Poulsbo market harvests success opening day

POULSBO — Much like tending a field of corn or a row of beets, Poulsbo Farmers’ Market organizers have watched their idea grow and thrive over the last year.

Just like a farmer, too, Saturday was a time to harvest their crop.

Of course, this crop included tomatoes, onions and lettuce, alongside things like Bavarian bratwurst, goat cheese, pinot gris and even emu oil.

More than 200 people gathered July 10 for the opening of the Poulsbo Farmers’ Market inaugural season. After a ribbon cutting by Mayor Donna Jean Bruce, market mascot Farmer Fjord (aka David Lambert of Poulsbo’s Red Rooster Farms) blew the Norwegian signal horn to officially open the market and the shopping began.

Hans and Anne Schmidt of Bavarian Bratwurst were doing brisk business from the onset and never really slowed down all day. The couple offered a distinctively European treat of breakfast sausage-sized bratwurst served hot off the grill on a roll. Hans Schmidt said in Nuremburg, Germany where he grew up, the streets are lined with vendors like them offering the hand-held treats.

“And everybody has gray and yellow spots on their shirts from the mustard because they’re so hard to eat,” he explained with a chuckle.

The couple reside in Yelm and their family-recipe brats are made in Odessa but they said the idea to travel all the way to Poulsbo for a farmers’ market was an easy one.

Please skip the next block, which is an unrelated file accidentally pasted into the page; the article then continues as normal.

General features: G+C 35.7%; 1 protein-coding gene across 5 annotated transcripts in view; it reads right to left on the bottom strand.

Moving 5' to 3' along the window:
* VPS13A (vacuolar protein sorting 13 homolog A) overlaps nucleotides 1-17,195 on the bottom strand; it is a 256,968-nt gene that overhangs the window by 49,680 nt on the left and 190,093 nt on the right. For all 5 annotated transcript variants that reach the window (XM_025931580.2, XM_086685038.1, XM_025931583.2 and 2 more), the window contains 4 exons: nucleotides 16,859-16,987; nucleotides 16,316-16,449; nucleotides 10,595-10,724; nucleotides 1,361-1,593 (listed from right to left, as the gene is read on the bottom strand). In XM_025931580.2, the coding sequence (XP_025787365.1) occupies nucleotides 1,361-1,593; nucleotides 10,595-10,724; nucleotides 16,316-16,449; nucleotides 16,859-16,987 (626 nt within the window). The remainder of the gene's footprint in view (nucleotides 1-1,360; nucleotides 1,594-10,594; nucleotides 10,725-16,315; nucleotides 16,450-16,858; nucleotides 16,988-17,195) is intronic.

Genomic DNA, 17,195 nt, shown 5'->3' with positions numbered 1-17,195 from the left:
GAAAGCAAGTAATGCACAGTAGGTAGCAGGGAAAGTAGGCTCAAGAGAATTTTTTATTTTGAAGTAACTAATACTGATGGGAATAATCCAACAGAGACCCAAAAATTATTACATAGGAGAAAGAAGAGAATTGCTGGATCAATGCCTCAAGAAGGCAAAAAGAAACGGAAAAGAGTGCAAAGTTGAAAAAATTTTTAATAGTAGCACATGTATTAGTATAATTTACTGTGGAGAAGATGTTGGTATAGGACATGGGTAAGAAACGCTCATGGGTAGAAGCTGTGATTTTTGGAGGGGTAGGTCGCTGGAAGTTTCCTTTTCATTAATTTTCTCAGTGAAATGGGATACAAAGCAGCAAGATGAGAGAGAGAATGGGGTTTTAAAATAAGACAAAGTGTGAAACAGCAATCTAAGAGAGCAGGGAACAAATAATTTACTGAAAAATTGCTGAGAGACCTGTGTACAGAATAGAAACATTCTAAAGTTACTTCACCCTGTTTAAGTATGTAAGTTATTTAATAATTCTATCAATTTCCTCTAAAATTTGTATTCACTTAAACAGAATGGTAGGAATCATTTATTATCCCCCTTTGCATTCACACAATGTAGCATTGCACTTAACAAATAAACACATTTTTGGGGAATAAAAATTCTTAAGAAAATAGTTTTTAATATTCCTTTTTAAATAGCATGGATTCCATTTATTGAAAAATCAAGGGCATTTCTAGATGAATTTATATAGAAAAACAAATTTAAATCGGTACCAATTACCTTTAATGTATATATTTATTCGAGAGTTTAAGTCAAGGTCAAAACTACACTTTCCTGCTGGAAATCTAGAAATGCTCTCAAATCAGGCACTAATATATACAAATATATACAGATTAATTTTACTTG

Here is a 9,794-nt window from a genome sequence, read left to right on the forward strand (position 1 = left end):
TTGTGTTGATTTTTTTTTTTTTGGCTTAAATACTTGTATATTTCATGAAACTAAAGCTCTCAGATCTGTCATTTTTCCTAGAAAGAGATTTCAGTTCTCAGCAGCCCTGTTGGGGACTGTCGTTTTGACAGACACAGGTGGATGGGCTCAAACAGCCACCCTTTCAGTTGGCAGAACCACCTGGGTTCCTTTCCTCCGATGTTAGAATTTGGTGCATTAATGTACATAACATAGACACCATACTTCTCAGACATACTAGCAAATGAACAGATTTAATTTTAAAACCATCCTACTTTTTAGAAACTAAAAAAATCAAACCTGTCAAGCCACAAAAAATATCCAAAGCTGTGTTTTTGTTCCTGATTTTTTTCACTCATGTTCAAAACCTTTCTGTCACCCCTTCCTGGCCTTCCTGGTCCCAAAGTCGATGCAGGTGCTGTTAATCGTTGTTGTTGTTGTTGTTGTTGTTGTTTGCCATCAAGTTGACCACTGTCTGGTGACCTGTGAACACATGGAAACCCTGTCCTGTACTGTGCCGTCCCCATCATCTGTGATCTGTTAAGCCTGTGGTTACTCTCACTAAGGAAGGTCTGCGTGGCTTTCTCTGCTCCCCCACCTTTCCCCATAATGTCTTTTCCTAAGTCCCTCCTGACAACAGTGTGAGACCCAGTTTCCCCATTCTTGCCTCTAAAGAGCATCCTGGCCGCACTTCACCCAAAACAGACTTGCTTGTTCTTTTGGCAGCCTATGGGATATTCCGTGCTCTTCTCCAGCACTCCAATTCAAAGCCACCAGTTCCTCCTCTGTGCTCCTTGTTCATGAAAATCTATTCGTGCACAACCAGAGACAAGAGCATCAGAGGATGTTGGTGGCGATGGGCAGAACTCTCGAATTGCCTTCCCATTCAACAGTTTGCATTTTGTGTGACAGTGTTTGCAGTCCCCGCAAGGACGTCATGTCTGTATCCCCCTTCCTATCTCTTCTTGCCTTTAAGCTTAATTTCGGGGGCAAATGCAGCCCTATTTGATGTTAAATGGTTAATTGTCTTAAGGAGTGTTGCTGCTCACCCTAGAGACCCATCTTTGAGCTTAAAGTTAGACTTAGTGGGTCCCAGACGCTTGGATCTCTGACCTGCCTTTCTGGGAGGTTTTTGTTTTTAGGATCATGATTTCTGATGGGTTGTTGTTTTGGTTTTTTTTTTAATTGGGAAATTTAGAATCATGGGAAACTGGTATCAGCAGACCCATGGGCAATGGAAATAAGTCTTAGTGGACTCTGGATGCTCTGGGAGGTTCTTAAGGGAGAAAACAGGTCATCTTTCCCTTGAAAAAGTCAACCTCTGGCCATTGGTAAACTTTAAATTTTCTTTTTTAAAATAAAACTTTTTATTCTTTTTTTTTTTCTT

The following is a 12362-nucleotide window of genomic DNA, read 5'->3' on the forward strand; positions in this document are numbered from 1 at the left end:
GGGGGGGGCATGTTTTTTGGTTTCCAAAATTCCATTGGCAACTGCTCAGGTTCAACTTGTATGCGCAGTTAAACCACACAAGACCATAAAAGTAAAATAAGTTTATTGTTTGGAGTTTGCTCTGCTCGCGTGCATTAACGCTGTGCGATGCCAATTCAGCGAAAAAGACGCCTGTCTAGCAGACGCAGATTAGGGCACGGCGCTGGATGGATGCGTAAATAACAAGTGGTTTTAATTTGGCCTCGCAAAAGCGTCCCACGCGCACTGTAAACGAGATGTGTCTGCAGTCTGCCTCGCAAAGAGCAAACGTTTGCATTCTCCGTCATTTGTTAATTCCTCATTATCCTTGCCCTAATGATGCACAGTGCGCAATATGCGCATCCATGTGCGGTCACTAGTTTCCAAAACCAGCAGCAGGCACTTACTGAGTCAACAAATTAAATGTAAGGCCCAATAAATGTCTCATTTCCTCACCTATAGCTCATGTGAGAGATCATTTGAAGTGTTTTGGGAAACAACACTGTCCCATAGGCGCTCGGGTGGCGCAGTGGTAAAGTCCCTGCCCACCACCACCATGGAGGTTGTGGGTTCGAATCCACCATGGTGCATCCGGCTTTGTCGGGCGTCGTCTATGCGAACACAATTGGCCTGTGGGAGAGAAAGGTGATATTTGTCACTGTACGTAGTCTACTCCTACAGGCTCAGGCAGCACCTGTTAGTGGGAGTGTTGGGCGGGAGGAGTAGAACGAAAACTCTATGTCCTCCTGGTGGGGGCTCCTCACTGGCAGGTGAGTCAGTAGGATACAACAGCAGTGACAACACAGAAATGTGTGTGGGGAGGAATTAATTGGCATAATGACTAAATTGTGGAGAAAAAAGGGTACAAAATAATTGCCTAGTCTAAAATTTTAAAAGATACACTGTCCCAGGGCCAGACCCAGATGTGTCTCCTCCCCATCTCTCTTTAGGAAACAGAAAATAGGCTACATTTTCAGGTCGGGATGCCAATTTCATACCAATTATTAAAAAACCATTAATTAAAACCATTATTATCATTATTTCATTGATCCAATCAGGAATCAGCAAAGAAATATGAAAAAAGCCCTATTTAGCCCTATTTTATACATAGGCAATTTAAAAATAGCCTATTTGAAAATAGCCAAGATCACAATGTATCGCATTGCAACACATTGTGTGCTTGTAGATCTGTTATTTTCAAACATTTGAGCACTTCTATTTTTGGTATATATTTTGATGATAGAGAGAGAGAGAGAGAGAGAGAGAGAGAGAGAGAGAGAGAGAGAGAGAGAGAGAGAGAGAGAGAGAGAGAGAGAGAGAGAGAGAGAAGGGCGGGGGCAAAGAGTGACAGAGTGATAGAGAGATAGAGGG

“We love Poulsbo,” Hans Schmidt said.

“And the people who organized it were so supportive of the vendors who wanted to come here,” Anne Schmidt added.

Brian MacWhorter of Butler Green Farms, which raises organic produce at sites on Bainbridge Island and in Poulsbo, was also on hand Saturday. A 30-year veteran of farmers’ markets, MacWhorter hurriedly laid out a variety of fresh produce like onions, zucchini, tomatoes and lettuce prior to the 9 a.m. start.

But by about noon, it was fairly slim pickings.

“I think it was really big,” MacWhorter commented of the Poulsbo market. “I can see a lot of people support it. I also do the Bainbridge Island market, which is at the same time, but I’ll be back (to Poulsbo as well).”

The popularity of the first market was also witnessed by PFM president Ann Pyles of Smoke Tree Farms in Poulsbo. While keeping up with the steady barrage of customers swiping up everything from greens to bunches of sweet pea flowers, Pyles’ group was also on the count. Every half-hour, the organization took a tally of the number of people in attendance, which hovered around 200 people every time. Though many people may have stayed longer than half an hour, they estimated the counts added to potentially 1,400-1,600 people who visited the inaugural market.

“Fabulous — for us personally and for the market,” was Pyles’ reaction. “We’ve been getting a lot of positive comments and we’ve gotten interest from five more vendors who came by to see what it was like.”

But keeping those first-day numbers is something PFM members acknowledge will take some work. Pyles said the first goal will be to keep the wide variety of vendors at the market and ensure that each week’s offerings, like the seasons, will change. Market Manager Jackie Aitchison is also planning special events for markets throughout the season to keep locals and tourists alike visiting the market. Events planned include the July 30 children’s day, Aug. 28 touch a tractor (which will coincide with the popular Poulsbo Village Touch a Truck event) and the Sept. 18 Scandinavian festival.

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